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New Zealand Dollar Gains as RBNZ’s Wheeler Cools Rate Cut Bets

New Zealand Dollar Gains as RBNZ’s Wheeler Cools Rate Cut Bets

Daniel Dubrovsky, Contributing Senior Strategist


Talking Points

  • The New Zealand Dollar appreciated against its major peers in early Asia trade
  • RBNZ’s Governor Wheeler announced that they don’t see a need for rapid easing
  • New Zealand front-end government bond yields rally hinting ebbing rate cut bets

Having trouble trading the New Zealand Dollar? This may be why.

The New Zealand Dollar gained against its major peers as RBNZ’s Governor Graeme Wheeler presented a speech in Dunedin. Wheeler started off his speech by announcing that they do not see a need for rapid easing. He added that such action would result in unsustainable growth and would further inflame the property market.

However, RBNZ’s Wheeler said that the bank is not advocating inaction. The central bank added that it will modify policy setting if risks warrant it. The central bank’s Governor also mentioned that a low headline inflation could damp price expectations, the key reason for August’s interest rate reduction was as a result of inflation expectations.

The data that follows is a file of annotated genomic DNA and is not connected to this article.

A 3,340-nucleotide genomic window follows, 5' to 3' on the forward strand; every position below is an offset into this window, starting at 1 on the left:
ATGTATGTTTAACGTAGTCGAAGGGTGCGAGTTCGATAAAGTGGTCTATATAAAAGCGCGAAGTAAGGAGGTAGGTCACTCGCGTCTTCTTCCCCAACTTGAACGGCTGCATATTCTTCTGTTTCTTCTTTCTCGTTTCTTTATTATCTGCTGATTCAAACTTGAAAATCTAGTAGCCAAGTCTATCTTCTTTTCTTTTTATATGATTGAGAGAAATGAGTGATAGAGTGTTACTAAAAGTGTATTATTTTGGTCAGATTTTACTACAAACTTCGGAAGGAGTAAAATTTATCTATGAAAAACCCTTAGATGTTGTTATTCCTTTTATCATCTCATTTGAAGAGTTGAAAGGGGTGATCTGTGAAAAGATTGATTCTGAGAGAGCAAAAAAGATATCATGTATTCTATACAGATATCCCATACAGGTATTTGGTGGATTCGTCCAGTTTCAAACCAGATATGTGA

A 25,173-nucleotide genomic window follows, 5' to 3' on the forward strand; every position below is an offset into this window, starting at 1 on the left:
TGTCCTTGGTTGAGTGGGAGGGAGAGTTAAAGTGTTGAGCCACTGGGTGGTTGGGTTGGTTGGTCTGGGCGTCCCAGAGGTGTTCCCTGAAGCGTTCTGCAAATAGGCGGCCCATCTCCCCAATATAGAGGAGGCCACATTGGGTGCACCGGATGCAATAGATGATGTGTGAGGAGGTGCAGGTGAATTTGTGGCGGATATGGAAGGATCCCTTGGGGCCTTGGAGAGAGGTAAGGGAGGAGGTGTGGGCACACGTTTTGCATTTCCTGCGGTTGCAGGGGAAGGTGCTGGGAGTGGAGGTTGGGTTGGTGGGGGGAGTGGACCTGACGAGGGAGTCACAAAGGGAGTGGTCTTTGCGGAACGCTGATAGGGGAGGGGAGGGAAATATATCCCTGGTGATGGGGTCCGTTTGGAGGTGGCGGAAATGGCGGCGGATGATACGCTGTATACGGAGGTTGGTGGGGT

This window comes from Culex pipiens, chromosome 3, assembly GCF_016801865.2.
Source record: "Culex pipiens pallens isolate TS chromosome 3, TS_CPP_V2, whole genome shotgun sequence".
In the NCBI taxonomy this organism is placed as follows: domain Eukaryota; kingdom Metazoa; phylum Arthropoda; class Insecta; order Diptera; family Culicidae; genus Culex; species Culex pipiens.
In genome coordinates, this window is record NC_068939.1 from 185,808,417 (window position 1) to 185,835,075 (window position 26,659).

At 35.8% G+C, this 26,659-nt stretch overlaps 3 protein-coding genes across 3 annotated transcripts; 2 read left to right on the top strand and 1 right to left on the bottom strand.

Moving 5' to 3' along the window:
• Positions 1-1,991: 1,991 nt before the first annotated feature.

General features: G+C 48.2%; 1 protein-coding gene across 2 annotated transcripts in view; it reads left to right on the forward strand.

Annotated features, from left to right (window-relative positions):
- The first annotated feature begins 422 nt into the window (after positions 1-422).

This speech follows a highly anticipated monetary policy announcement in which the Reserve Bank of New Zealand cut rates and hinted that it will wait to reassess the need for another rate cut. At the time of this market alert, overnight index swaps are pricing in at least one RBNZ rate cut over the next 12 months. New Zealand 2 year government bond yields rallying during Wheeler’s speech likely suggests that he cooled near term rate cut expectations.

Meanwhile, the DailyFX Speculative Sentiment Index (SSI) is showing a reading that roughly 73 percent of open speculative retail positions in NZD/USD are short. The SSI is typically a contrarian indicator, implying further NZD/USD strength ahead.

Want to learn more about the DailyFX SSI indicator? Click here to watch a tutorial.

DailyFX provides forex news and technical analysis on the trends that influence the global currency markets.